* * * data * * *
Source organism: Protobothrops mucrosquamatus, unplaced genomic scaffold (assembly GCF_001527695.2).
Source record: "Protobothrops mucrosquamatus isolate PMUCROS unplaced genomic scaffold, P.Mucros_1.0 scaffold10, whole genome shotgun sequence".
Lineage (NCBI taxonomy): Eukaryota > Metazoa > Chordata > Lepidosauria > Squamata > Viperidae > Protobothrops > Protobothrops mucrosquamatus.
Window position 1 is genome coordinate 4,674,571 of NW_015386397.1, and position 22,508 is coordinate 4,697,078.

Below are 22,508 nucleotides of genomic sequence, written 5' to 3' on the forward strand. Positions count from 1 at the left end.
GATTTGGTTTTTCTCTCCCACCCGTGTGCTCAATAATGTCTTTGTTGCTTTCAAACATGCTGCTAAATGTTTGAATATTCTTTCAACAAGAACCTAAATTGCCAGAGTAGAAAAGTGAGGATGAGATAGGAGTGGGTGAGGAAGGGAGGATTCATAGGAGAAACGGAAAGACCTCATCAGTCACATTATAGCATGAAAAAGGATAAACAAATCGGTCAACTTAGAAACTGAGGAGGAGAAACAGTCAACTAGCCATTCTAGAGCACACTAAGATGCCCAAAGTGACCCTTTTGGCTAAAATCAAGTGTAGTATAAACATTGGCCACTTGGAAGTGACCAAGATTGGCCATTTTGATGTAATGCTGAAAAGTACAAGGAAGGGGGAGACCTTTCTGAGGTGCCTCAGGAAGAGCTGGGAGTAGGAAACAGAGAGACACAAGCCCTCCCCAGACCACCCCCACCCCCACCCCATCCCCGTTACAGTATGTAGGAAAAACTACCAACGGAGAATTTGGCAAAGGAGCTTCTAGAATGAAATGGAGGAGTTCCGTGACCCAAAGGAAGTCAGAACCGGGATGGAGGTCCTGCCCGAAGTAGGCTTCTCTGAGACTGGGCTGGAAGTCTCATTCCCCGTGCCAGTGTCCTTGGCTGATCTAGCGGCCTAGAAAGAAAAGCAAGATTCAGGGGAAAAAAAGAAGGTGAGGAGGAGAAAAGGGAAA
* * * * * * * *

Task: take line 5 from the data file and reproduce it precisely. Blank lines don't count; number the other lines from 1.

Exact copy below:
Below are 22,508 nucleotides of genomic sequence, written 5' to 3' on the forward strand. Positions count from 1 at the left end.